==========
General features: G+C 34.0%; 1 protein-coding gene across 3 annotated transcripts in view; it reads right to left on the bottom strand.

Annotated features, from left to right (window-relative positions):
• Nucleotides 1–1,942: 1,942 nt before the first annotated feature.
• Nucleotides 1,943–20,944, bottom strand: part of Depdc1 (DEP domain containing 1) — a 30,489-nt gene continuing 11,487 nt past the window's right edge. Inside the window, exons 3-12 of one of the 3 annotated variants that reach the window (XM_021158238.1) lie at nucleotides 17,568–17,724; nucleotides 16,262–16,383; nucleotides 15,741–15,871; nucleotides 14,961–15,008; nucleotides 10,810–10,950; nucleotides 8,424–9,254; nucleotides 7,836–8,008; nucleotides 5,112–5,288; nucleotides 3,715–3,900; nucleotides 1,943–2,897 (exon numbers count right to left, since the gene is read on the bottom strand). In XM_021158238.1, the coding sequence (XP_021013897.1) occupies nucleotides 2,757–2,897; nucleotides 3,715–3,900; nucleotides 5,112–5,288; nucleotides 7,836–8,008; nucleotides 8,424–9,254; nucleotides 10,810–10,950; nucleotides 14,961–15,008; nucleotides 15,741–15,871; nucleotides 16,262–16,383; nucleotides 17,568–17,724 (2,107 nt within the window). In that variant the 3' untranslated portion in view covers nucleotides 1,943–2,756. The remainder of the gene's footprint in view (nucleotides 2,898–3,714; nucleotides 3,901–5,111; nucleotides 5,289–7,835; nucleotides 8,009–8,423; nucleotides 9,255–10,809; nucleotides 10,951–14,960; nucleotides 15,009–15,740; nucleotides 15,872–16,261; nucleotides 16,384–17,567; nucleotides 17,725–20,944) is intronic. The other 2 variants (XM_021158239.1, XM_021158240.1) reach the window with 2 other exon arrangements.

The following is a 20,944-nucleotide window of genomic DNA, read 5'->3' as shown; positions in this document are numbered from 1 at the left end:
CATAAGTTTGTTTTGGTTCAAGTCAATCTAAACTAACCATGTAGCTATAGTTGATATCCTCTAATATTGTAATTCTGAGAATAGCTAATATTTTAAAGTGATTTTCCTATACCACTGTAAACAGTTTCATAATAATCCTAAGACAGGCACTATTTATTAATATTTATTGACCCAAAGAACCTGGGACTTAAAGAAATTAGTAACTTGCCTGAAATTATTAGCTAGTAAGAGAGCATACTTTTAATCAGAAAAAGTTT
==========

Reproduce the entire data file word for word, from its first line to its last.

General features: G+C 34.0%; 1 protein-coding gene across 3 annotated transcripts in view; it reads right to left on the bottom strand.

Annotated features, from left to right (window-relative positions):
• Nucleotides 1–1,942: 1,942 nt before the first annotated feature.
• Nucleotides 1,943–20,944, bottom strand: part of Depdc1 (DEP domain containing 1) — a 30,489-nt gene continuing 11,487 nt past the window's right edge. Inside the window, exons 3-12 of one of the 3 annotated variants that reach the window (XM_021158238.1) lie at nucleotides 17,568–17,724; nucleotides 16,262–16,383; nucleotides 15,741–15,871; nucleotides 14,961–15,008; nucleotides 10,810–10,950; nucleotides 8,424–9,254; nucleotides 7,836–8,008; nucleotides 5,112–5,288; nucleotides 3,715–3,900; nucleotides 1,943–2,897 (exon numbers count right to left, since the gene is read on the bottom strand). In XM_021158238.1, the coding sequence (XP_021013897.1) occupies nucleotides 2,757–2,897; nucleotides 3,715–3,900; nucleotides 5,112–5,288; nucleotides 7,836–8,008; nucleotides 8,424–9,254; nucleotides 10,810–10,950; nucleotides 14,961–15,008; nucleotides 15,741–15,871; nucleotides 16,262–16,383; nucleotides 17,568–17,724 (2,107 nt within the window). In that variant the 3' untranslated portion in view covers nucleotides 1,943–2,756. The remainder of the gene's footprint in view (nucleotides 2,898–3,714; nucleotides 3,901–5,111; nucleotides 5,289–7,835; nucleotides 8,009–8,423; nucleotides 9,255–10,809; nucleotides 10,951–14,960; nucleotides 15,009–15,740; nucleotides 15,872–16,261; nucleotides 16,384–17,567; nucleotides 17,725–20,944) is intronic. The other 2 variants (XM_021158239.1, XM_021158240.1) reach the window with 2 other exon arrangements.

The following is a 20,944-nucleotide window of genomic DNA, read 5'->3' as shown; positions in this document are numbered from 1 at the left end:
CATAAGTTTGTTTTGGTTCAAGTCAATCTAAACTAACCATGTAGCTATAGTTGATATCCTCTAATATTGTAATTCTGAGAATAGCTAATATTTTAAAGTGATTTTCCTATACCACTGTAAACAGTTTCATAATAATCCTAAGACAGGCACTATTTATTAATATTTATTGACCCAAAGAACCTGGGACTTAAAGAAATTAGTAACTTGCCTGAAATTATTAGCTAGTAAGAGAGCATACTTTTAATCAGAAAAAGTTT